It’s been just over a year since Johnnie Walker Princes Street opened, a bells and whistles visitor attraction that was the culmination of Diageo’s £185M investment in the brand and its four corners - Glenkinchie, Clynelish, Cardhu, and Caol Ila which have all been revamped.
Whisky fan or not, it’s hard to not be wowed by the complete transformation of the former House of Fraser building, which now houses a bright and shiny shop, events space and two bars - including the 1820 rooftop bar that has beautiful views of the castle and is named for the year that the company was founded.
The tours take visitors on an immersive journey through the 200-year old history behind the world’s best-selling Scotch whisky, as well as offering a range of food and drink in the Bothy bar and 1820 Bar.
It was on a crisp sunny winter’s day that we headed along to see how, a year on, the food fairs in the 1820 Bar.
My colleague Gaby described this bar and restaurant as ‘a bit like an Eighties vision of the future, with neon strip-lights, as well as low slung seating and Deee-Lite’s Groove is in the Heart playing in the background,’ and not much has changed, though the soundtrack has moved on to the nineties.
The menu, however, is now grouped into nibbles, small plates, larger plates, platters and desserts rather than focusing on the four corners of Johnnie Walker.
The drinks menu features a wide range of cocktails, including a full page dedicated to highballs, as well as wines, beers and spirits.
To whet the appetite we tried a delicately flavoured (and coloured) blueberry and green peppercorn highball, which was fragrant and sweet as a non alcoholic version (£9).
The addition of Johnnie Walker Black Label for the alcoholic version, adds depth and a wisp of smoke (£11).
For something more traditional, you’ll not go wrong with the signature Princes Street Highball, which has Johnnie Walker Black Label, Verjus and Fino Sherry (£10.50).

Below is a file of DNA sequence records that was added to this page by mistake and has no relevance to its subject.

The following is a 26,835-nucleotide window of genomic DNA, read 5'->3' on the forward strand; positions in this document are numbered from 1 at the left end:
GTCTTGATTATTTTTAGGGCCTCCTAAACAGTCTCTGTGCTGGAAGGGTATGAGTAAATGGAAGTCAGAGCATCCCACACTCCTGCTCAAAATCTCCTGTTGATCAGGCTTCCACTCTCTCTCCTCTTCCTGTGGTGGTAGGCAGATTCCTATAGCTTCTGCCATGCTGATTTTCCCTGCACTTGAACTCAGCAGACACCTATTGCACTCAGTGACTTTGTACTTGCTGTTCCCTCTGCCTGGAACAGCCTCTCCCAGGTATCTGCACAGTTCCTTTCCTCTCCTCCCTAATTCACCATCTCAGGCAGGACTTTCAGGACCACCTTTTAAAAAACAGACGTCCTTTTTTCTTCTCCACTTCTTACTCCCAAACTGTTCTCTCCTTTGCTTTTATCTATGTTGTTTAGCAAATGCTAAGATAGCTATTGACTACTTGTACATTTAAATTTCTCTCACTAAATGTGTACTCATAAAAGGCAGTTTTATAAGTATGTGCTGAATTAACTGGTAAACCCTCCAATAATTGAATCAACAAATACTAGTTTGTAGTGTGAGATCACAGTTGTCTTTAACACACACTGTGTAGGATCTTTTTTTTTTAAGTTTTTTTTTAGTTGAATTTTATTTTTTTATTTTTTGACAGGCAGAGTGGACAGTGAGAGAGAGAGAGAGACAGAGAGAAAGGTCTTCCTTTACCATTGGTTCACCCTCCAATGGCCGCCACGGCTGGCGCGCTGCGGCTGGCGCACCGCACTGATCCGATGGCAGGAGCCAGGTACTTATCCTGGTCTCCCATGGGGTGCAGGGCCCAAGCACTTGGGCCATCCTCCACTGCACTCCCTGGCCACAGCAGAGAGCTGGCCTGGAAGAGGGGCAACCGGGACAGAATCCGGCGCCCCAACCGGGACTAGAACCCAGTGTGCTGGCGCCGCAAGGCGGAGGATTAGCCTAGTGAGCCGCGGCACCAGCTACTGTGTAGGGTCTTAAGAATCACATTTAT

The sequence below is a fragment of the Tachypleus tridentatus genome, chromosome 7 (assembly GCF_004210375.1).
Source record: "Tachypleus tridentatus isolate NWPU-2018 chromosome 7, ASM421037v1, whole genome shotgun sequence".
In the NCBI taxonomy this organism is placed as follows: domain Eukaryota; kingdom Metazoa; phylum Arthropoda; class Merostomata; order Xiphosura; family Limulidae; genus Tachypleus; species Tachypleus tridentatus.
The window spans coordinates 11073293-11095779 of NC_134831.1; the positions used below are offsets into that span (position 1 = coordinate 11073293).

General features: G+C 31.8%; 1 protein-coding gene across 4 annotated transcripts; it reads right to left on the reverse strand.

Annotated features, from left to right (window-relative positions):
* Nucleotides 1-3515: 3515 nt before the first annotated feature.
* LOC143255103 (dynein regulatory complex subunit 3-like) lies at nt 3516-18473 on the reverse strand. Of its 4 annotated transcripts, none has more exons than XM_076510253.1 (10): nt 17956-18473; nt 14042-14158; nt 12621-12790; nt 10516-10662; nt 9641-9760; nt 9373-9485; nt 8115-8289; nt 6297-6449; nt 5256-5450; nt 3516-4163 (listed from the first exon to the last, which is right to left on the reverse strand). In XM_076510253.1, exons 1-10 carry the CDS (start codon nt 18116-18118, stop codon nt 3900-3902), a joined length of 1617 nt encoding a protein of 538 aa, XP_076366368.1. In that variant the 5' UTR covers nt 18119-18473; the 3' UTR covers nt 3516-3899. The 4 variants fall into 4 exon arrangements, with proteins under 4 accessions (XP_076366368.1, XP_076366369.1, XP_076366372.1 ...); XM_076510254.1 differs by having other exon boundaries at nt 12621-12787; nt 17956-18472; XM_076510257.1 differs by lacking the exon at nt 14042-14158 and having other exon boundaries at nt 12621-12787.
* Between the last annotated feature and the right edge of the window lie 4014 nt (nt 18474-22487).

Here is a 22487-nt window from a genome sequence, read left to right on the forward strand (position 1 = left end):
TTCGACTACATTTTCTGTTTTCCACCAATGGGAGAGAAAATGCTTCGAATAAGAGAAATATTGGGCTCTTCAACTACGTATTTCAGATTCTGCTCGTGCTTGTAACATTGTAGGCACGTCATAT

For starters we tried the veggie salt baked celeriac (£9). I’ve often had this sweet, nutty root veg roasted but it’s been a bit soggy.
Not so here, where thin slivers were wrapped, much like thin pieces of ham may be, and presented alongside thin slices of crisp green apple, radish and hazelnuts, all drizzled with a tart and salty miso dressing.
The combination of flavours, with their varying sweetness, and textures made this a refreshing salad ideal for the season.
For the main course, I chose the pan fried pollock (£22.50), as it’s not something you often see on menus.
The chunk of fish sat afloat in a sea of seaweed beurre blanc sauce, which was dotted with leeks. On top of the fish were some spikes of bright green samphire.
Both this, the leeks and addition of seaweed meant that the classic sauce wasn’t too rich, as well as complementing the meaty fish, which was cooked to white yet almost translucent softness.
Finally, there was just enough space for dessert, which had to be the whisky baba (£9).
The baba - a muffin-type sponge cake - was soaked in what looked a bit like new make spirit. There wasn’t a huge amount, but it packed a punch of fruity flavour - and alcohol.
A small scoop of clotted cream on the side gave some cool comfort.
After all that food, if you’re looking for a digestif and the chance to kick back and enjoy a darkening Princes Street, I’d recommend the maple and nutmeg - a seasonal take on an old fashioned.
On opening this flagship destination, Barbara Smith, Managing Director of Diageo’s Scotland Brand Homes, said: “We have built an incredibly talented and diverse team who will bring the Johnnie Walker story to life, creating a world-class experience for our guests.
"Johnnie Walker Princes Street will offer something unlike any other visitor experience in Scotland. It will be a venue for everyone, whether that’s visitors to Scotland or local people in Edinburgh, Scotch whisky lovers or those savouring Scotch whisky for the first time.”
Although billed as a whisky experience, the bars certainly offer residents and visitors to the capital a stylish spot to meet for a drink or some food, away from the tours.
From the service to the finishing touches (I wasn’t the only one commenting on the lovely glasses, cutlery and cuts of ice in the cocktails), it’s clear to see that while whisky is at the heart of this venue, it doesn’t overshadow the food.